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How to store coffee

So you’re just getting into coffee but don’t know how to store coffee? You have found yourself a great coffee roaster who roasts fresh to order and stocks plenty of unique origins for you to brew and enjoy. When your order arrives, you can already tell what it is just from the scent that escapes when you pick up the parcel. This is only intensified when you finally open it up and grind some up for the very first time.

So, so good.

But a few days later, you open up the same bag and notice that the intoxicating smell is gone. You brew your cup of coffee, exactly as you usually would, but it doesn’t quite taste the same! Why is that?

Buying fresh, quality coffee is fantastic and will certainly lead to better cups of coffee but do you know how to keep it fresh? We will go over some important points on how to store coffee, keeping that delicious, fresh aroma locked in for longer.

Why is freshness important?

From the moment the coffee comes out of the roaster, it begins to degrade and eventually go stale.

Coffee can, however, be too fresh. If you drink coffee straight out of the coffee roaster, it will be lacking in flavour and typically a bit too sharp and acidic. It takes anywhere from 1-14 days for the coffee to fully develop and reach it’s peak flavour.

It all starts to go downhill from there. Ideally, you want to have finished your coffee within 4-5 weeks of the roasted date. I know it’s not always easy to make that happen but it is worth keeping in mind next time you place a coffee order. Better to buy less and order more frequently.

Pre-ground coffee is okay, right?

It’s better than instant coffee, that’s for sure, but ideally, you want to buy whole beans.

In bean form, imagine that the bean is protecting all the lovely smells and delicious oils, keeping them locked and ready to extract into a cup of coffee.

When coffee is pre-ground, we are breaking that “seal” and increasing the surface area exposed to the world. It becomes a lot more vulnerable to the factors we will discuss in the following section.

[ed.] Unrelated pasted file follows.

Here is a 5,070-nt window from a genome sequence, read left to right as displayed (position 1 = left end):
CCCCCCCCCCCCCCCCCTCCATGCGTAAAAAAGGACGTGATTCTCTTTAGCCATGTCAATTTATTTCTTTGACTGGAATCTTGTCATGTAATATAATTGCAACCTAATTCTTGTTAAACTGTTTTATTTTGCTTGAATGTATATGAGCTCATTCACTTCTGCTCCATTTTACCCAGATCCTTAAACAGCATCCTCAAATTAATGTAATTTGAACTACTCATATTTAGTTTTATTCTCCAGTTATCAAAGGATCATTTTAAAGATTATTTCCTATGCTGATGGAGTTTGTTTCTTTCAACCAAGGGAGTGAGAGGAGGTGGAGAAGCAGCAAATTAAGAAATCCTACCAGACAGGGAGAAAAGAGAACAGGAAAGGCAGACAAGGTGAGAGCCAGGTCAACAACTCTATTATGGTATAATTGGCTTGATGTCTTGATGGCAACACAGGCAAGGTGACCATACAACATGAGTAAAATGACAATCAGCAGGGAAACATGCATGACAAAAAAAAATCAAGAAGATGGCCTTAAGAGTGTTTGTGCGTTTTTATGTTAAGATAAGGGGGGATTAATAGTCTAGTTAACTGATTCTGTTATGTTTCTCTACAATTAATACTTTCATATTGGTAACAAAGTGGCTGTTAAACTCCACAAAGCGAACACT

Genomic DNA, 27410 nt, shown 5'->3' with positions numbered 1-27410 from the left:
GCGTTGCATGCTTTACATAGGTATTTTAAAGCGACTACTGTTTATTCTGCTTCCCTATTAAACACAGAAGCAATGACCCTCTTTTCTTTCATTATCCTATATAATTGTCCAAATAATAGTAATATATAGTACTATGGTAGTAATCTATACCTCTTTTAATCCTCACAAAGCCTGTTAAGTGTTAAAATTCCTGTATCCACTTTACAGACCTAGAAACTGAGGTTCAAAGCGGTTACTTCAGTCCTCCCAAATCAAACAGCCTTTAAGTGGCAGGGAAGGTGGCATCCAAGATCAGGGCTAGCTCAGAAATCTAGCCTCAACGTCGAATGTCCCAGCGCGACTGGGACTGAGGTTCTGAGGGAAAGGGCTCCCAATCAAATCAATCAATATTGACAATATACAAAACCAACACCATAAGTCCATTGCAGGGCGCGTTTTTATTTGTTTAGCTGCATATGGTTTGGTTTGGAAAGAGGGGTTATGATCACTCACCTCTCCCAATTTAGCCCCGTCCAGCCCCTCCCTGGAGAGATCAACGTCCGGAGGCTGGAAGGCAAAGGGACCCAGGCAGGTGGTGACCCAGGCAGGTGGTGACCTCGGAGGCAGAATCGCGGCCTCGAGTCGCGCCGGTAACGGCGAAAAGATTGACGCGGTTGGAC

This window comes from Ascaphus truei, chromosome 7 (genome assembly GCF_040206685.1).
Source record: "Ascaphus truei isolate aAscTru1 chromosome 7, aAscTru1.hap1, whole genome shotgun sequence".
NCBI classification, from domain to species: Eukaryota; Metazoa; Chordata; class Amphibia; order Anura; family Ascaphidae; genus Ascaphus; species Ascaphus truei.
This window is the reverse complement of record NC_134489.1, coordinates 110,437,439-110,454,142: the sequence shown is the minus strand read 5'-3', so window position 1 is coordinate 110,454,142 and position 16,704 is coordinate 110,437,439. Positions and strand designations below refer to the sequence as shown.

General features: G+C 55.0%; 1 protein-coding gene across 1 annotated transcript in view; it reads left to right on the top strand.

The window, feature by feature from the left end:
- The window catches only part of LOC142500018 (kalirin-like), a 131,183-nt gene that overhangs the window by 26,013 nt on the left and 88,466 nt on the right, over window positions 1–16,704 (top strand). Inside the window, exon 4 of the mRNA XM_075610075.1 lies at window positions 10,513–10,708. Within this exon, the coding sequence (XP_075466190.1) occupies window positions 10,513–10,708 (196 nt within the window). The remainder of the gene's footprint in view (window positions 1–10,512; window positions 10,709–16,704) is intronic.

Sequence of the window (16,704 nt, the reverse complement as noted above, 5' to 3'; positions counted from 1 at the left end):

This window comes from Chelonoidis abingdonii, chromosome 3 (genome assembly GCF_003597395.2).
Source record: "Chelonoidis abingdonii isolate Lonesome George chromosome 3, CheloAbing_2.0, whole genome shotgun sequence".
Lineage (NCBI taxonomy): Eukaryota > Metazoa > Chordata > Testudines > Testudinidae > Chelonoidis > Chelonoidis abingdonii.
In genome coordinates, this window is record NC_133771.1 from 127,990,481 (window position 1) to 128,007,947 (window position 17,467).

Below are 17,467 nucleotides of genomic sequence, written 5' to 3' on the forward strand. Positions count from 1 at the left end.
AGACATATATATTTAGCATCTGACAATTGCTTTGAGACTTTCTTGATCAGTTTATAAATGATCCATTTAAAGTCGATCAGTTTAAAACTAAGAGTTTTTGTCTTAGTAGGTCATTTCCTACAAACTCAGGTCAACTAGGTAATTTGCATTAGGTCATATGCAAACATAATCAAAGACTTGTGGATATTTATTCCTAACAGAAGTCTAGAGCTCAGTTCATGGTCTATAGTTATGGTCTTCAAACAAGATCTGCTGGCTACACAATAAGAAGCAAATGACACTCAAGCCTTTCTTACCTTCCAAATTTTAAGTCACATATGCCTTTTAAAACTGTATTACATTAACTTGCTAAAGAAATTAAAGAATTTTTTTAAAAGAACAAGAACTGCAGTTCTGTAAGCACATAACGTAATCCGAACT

Grind as little as you can get away with and consume immediately for the possible best results.

Oxygen, Moisture, heat and sunlight

These are the primary factors we are working against. If we can mitigate these when storing coffee, we will ensure our coffee keeps fresh for longer.

Exposure to oxygen causes the coffee to suffer from negative chemical reactions, rapidly degrading the coffee and leaving it lacking in both flavour and aroma. This is certainly the worst thing for coffee.

Similar to oxygen, heat and sunlight cause negative chemical reactions to occur inside our coffee leading to unpleasant tastes such as bitterness.

Coffee is very absorbent, it sucks in whatever moisture and odour it has around it. Moisture content is very important and not something we want to mess with once it has come out of the coffee roaster. Moisture is everywhere and it is crucial we keep it away from our coffee, as well as foods with strange/unpleasant odours.

Trust me, fish or cheese scented coffee does not taste good…

With the above in mind, we have a good starting point for understanding how to store coffee.

How to store coffee and where?

I am guilty of showing off my lovely coffee beans in a glass jar with a lovely cork lid on my kitchen counter, but you are not doing yourself any favours. Best to pop it in an opaque, vaccuum-sealed container and store it in a cupboard or other cool, dark place.

This will help avoid oxygen, moisture, heat or sunlight from reacting with your freshly roasted coffee and strip it of it’s delicious smell and taste.

Can I store coffee in a fridge or freezer?